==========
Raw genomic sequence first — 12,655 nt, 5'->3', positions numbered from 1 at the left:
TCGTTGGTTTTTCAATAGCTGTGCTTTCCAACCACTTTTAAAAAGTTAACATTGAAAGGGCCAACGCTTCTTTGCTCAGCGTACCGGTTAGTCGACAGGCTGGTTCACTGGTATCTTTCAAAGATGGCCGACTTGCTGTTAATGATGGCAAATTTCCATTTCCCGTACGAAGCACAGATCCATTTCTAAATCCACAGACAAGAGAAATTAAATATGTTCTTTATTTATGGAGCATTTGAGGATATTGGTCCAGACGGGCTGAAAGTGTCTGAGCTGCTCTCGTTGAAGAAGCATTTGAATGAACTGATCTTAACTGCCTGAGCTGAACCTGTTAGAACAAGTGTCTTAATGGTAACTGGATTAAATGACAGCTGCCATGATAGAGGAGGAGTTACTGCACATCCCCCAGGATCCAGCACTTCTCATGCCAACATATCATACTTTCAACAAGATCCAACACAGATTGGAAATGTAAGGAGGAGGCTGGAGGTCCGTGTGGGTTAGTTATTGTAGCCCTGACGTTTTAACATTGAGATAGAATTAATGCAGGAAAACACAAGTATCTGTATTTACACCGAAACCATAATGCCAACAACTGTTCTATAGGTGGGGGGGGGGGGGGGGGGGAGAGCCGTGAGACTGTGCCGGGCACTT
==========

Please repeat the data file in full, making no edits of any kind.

Raw genomic sequence first — 12,655 nt, 5'->3', positions numbered from 1 at the left:
TCGTTGGTTTTTCAATAGCTGTGCTTTCCAACCACTTTTAAAAAGTTAACATTGAAAGGGCCAACGCTTCTTTGCTCAGCGTACCGGTTAGTCGACAGGCTGGTTCACTGGTATCTTTCAAAGATGGCCGACTTGCTGTTAATGATGGCAAATTTCCATTTCCCGTACGAAGCACAGATCCATTTCTAAATCCACAGACAAGAGAAATTAAATATGTTCTTTATTTATGGAGCATTTGAGGATATTGGTCCAGACGGGCTGAAAGTGTCTGAGCTGCTCTCGTTGAAGAAGCATTTGAATGAACTGATCTTAACTGCCTGAGCTGAACCTGTTAGAACAAGTGTCTTAATGGTAACTGGATTAAATGACAGCTGCCATGATAGAGGAGGAGTTACTGCACATCCCCCAGGATCCAGCACTTCTCATGCCAACATATCATACTTTCAACAAGATCCAACACAGATTGGAAATGTAAGGAGGAGGCTGGAGGTCCGTGTGGGTTAGTTATTGTAGCCCTGACGTTTTAACATTGAGATAGAATTAATGCAGGAAAACACAAGTATCTGTATTTACACCGAAACCATAATGCCAACAACTGTTCTATAGGTGGGGGGGGGGGGGGGGGGGAGAGCCGTGAGACTGTGCCGGGCACTT